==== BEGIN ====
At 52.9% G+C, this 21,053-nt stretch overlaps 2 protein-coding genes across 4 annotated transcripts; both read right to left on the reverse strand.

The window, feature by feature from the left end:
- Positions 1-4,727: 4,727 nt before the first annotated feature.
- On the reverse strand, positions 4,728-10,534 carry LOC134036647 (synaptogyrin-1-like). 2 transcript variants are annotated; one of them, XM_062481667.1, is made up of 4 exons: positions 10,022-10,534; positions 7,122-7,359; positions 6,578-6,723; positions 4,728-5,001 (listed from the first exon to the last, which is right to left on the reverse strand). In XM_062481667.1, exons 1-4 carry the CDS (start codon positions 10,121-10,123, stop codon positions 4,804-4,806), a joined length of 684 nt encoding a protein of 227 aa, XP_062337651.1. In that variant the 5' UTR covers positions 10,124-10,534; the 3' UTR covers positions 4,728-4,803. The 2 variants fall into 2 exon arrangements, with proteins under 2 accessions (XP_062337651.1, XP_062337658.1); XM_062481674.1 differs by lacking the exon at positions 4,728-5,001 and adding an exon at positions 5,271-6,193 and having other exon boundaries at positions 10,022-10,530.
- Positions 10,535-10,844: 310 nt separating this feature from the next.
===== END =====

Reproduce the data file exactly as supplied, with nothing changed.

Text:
At 52.9% G+C, this 21,053-nt stretch overlaps 2 protein-coding genes across 4 annotated transcripts; both read right to left on the reverse strand.

The window, feature by feature from the left end:
- Positions 1-4,727: 4,727 nt before the first annotated feature.
- On the reverse strand, positions 4,728-10,534 carry LOC134036647 (synaptogyrin-1-like). 2 transcript variants are annotated; one of them, XM_062481667.1, is made up of 4 exons: positions 10,022-10,534; positions 7,122-7,359; positions 6,578-6,723; positions 4,728-5,001 (listed from the first exon to the last, which is right to left on the reverse strand). In XM_062481667.1, exons 1-4 carry the CDS (start codon positions 10,121-10,123, stop codon positions 4,804-4,806), a joined length of 684 nt encoding a protein of 227 aa, XP_062337651.1. In that variant the 5' UTR covers positions 10,124-10,534; the 3' UTR covers positions 4,728-4,803. The 2 variants fall into 2 exon arrangements, with proteins under 2 accessions (XP_062337651.1, XP_062337658.1); XM_062481674.1 differs by lacking the exon at positions 4,728-5,001 and adding an exon at positions 5,271-6,193 and having other exon boundaries at positions 10,022-10,530.
- Positions 10,535-10,844: 310 nt separating this feature from the next.